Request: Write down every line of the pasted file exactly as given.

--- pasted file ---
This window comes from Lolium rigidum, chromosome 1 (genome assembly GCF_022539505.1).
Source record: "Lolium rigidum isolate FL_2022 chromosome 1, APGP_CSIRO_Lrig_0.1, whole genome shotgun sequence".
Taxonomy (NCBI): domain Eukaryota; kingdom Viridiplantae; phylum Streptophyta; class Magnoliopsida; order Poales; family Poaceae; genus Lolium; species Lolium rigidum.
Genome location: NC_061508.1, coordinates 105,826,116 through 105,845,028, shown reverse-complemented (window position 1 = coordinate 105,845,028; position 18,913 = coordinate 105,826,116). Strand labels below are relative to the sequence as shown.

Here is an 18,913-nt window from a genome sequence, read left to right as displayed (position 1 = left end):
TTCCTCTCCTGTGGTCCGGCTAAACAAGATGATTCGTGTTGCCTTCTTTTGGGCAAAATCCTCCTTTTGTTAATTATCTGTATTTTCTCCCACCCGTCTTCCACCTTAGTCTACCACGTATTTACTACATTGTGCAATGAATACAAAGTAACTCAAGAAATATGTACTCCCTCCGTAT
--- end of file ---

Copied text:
This window comes from Lolium rigidum, chromosome 1 (genome assembly GCF_022539505.1).
Source record: "Lolium rigidum isolate FL_2022 chromosome 1, APGP_CSIRO_Lrig_0.1, whole genome shotgun sequence".
Taxonomy (NCBI): domain Eukaryota; kingdom Viridiplantae; phylum Streptophyta; class Magnoliopsida; order Poales; family Poaceae; genus Lolium; species Lolium rigidum.
Genome location: NC_061508.1, coordinates 105,826,116 through 105,845,028, shown reverse-complemented (window position 1 = coordinate 105,845,028; position 18,913 = coordinate 105,826,116). Strand labels below are relative to the sequence as shown.

Here is an 18,913-nt window from a genome sequence, read left to right as displayed (position 1 = left end):
TTCCTCTCCTGTGGTCCGGCTAAACAAGATGATTCGTGTTGCCTTCTTTTGGGCAAAATCCTCCTTTTGTTAATTATCTGTATTTTCTCCCACCCGTCTTCCACCTTAGTCTACCACGTATTTACTACATTGTGCAATGAATACAAAGTAACTCAAGAAATATGTACTCCCTCCGTAT